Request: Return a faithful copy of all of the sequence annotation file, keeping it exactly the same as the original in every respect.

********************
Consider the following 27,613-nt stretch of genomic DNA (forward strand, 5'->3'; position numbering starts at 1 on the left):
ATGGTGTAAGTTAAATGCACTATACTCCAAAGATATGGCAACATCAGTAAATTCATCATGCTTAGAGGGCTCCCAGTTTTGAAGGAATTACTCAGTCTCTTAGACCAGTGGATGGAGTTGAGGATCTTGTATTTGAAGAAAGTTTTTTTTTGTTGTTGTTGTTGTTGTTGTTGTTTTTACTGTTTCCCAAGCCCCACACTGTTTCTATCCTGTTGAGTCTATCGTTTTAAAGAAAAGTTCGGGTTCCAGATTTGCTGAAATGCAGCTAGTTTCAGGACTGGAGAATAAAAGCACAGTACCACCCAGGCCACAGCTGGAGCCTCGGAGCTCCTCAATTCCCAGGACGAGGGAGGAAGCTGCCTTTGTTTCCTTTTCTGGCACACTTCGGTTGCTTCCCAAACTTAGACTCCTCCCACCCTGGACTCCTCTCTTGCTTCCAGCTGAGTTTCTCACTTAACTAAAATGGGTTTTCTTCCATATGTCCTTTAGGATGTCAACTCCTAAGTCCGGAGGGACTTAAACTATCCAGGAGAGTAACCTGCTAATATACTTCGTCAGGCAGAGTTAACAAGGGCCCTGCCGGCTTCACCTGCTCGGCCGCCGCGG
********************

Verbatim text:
Consider the following 27,613-nt stretch of genomic DNA (forward strand, 5'->3'; position numbering starts at 1 on the left):
ATGGTGTAAGTTAAATGCACTATACTCCAAAGATATGGCAACATCAGTAAATTCATCATGCTTAGAGGGCTCCCAGTTTTGAAGGAATTACTCAGTCTCTTAGACCAGTGGATGGAGTTGAGGATCTTGTATTTGAAGAAAGTTTTTTTTTGTTGTTGTTGTTGTTGTTGTTGTTTTTACTGTTTCCCAAGCCCCACACTGTTTCTATCCTGTTGAGTCTATCGTTTTAAAGAAAAGTTCGGGTTCCAGATTTGCTGAAATGCAGCTAGTTTCAGGACTGGAGAATAAAAGCACAGTACCACCCAGGCCACAGCTGGAGCCTCGGAGCTCCTCAATTCCCAGGACGAGGGAGGAAGCTGCCTTTGTTTCCTTTTCTGGCACACTTCGGTTGCTTCCCAAACTTAGACTCCTCCCACCCTGGACTCCTCTCTTGCTTCCAGCTGAGTTTCTCACTTAACTAAAATGGGTTTTCTTCCATATGTCCTTTAGGATGTCAACTCCTAAGTCCGGAGGGACTTAAACTATCCAGGAGAGTAACCTGCTAATATACTTCGTCAGGCAGAGTTAACAAGGGCCCTGCCGGCTTCACCTGCTCGGCCGCCGCGG